5,000 Babies!

The following is an adaptation of Jessica Schaeffer’s recent newsletter to her supporters.

On Monday, Oct. 5, the 5,000th baby was delivered at Koutiala Hospital for Women and Children, less than three and a half years since our May 2006 opening here in Mali!

What a privilege it is to make a difference in the lives of many moms and babies at this hospital, in a country rated by the organization Save the Children to be one of the worst in the world to be a mother or child.

Preventing Double Tragedies

Recent research shows that more than two million babies and mothers die worldwide each year as a result of complications during childbirth. Each death is a double tragedy, since nearly all of these deaths could be prevented.

Koutiala Hospital has daily opportunities to prevent these double tragedies. And as we provide good medical care, we have open doors into the hearts and lives of people who need Jesus. One example is Nana.

My friend Nana (a Tired Mom)

Last fall Nana delivered triplets at her home in Koutiala with the help of her teenage daughters. She hadn’t received any prenatal care, so didn’t know she was having triplets. Maybe since she’d already had three sets of twins, having more than one baby wasn’t a big shock?

Her triplets were quite small, about three pounds each. One of Nana’s friends told her she should bring them to our hospital to be checked (we have a growing reputation as the place to bring premature babies). So a few days after their birth, Nana arrived here with her triplets and spent the next six weeks at our hospital.

The family just barely manages to get by on the money her husband makes. (He travels to nearby towns on big market days to sell flip-flops.) So when the time came for the three babies to be discharged, one of my missionary colleagues covered the $200 bill. Nana and her husband sent their oldest son, 15, to work in another town in order try to earn a little money to help the family pay the bill.

Malian Family Struggles

In many ways, Nana and her family are a typical Malian family. They have a lot of children (with a few more multiple births than usual, although multiple births are more common in West Africa). A few of their kids died before reaching age five; meanwhile, about one in four Malian children die before this age.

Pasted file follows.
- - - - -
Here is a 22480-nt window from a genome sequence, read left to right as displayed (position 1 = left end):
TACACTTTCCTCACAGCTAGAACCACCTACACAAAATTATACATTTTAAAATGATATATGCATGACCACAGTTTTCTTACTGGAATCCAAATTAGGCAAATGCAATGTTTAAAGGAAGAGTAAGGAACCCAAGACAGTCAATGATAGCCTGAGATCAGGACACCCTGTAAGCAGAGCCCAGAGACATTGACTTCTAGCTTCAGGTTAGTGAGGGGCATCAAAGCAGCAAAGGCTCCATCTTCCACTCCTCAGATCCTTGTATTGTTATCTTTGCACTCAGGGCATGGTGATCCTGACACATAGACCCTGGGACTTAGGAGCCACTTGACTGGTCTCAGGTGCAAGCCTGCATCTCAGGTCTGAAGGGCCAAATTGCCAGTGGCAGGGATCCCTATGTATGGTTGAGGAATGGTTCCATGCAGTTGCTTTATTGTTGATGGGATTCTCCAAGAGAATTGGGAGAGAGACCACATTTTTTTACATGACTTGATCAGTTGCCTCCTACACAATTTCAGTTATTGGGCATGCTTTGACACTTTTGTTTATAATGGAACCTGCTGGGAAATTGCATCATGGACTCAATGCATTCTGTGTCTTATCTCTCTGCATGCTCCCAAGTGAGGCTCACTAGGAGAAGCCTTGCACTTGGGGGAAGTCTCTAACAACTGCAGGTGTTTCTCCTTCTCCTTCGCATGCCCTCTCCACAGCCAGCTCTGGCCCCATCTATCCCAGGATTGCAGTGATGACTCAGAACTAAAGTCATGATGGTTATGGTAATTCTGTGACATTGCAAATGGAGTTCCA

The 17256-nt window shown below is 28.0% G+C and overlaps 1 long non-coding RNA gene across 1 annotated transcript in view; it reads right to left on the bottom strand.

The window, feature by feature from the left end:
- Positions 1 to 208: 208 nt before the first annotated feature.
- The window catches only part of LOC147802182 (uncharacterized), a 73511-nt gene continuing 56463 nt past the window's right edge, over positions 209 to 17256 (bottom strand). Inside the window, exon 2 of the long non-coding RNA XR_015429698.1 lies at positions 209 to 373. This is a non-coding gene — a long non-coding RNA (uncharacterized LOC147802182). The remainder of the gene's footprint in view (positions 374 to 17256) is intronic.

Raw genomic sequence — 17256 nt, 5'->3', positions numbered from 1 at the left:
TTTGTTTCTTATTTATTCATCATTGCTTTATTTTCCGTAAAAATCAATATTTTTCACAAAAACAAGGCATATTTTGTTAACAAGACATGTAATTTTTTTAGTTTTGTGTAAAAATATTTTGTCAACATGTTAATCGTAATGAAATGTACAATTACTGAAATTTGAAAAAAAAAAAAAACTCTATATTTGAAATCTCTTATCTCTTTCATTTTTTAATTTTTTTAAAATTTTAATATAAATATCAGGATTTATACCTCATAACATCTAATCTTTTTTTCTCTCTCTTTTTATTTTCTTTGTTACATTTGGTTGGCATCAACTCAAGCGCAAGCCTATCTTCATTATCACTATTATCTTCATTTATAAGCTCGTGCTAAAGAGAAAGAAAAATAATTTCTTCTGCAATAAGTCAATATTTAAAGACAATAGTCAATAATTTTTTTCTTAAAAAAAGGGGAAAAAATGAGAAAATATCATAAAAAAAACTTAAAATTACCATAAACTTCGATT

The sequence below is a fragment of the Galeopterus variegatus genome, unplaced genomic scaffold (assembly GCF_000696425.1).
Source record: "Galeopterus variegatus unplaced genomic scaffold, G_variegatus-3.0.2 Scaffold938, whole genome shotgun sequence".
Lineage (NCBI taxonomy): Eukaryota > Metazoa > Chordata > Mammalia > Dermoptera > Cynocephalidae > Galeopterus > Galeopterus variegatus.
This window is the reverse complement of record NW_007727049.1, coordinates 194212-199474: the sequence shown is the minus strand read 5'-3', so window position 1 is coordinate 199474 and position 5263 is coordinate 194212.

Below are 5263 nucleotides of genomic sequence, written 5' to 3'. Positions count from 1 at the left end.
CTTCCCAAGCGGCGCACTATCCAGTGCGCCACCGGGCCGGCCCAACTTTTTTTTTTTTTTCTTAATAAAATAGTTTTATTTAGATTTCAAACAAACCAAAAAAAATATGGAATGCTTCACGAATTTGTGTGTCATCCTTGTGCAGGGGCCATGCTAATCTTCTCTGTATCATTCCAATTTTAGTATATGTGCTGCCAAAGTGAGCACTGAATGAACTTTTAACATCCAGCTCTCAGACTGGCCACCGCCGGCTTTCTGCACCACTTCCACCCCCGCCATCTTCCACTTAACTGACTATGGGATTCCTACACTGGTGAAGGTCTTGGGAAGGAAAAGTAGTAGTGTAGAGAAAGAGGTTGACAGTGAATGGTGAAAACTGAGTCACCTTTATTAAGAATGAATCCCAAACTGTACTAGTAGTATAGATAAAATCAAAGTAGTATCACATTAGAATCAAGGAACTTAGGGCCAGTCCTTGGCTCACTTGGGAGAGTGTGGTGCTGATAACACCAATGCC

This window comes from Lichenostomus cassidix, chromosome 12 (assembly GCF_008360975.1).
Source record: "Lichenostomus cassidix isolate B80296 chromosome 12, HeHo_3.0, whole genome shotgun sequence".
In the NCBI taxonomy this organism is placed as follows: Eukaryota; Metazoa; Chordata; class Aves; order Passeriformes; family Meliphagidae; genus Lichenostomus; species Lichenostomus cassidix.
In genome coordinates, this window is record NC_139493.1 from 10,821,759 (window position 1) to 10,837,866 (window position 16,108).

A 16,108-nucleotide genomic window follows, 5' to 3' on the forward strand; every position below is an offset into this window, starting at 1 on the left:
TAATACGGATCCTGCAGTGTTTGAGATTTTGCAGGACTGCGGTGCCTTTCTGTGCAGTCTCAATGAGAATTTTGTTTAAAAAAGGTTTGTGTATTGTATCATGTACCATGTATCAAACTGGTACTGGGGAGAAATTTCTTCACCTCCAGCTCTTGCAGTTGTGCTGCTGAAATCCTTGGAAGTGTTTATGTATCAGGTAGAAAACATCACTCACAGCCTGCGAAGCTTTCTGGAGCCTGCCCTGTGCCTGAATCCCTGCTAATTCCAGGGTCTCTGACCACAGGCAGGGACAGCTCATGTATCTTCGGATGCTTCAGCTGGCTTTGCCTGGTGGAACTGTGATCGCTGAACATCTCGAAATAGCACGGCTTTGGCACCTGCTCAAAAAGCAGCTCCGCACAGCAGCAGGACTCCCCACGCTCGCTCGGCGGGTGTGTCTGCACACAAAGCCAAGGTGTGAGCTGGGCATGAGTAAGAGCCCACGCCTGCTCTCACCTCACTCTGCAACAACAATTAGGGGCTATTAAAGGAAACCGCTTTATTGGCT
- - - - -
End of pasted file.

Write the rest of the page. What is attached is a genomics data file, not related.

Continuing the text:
In January 2009, a couple of months after the triplets-“Sara,” “Bintu,” and “Miriam”-were discharged from the hospital, Sara died. Realizing how sick her baby was, Nana was taking her to a nearby health clinic when the infant expired.


I was very upset when I learned this, but when I visited Nana a week or so later, I was surprised at how accepting she was of the loss of another child. Like many Malians, life for Nana is about survival, and she must keep on going to care for the rest of her family. She was just as warm and gracious as always.

Nana doesn’t yet know Jesus as her Savior. I’ve had opportunities to share the good news with her in my fairly functional, although elementary Bambara, and I’ve also given her a family Bible. She doesn’t know how to read (less than 30 percent of Malians older than age 15 are literate). But one of Nana’s older kids said they would read it to her.

Would you pray with me for Nana and her family? She is a dear friend, and she also represents so many other Malians whom I have grown to love, and whom God loves infinitely. He desires that they find life in His Son.

Thank you for praying for our hospital as we participate in what God is doing in Mali. Thanks, too, for your gifts to the Great Commission Fund, which supports me in my work.

What You Can Do

Please also pray for . . .

  • The many patients who have heard the good news at Koutiala Hospital, that they will understand Jesus’ great love for them and give their lives to Him.
  • My Malian and missionary colleagues who are working long hours with many difficult and sad cases during malaria season. Pray that God will protect them physically, spiritually, and emotionally from the attacks of Satan.


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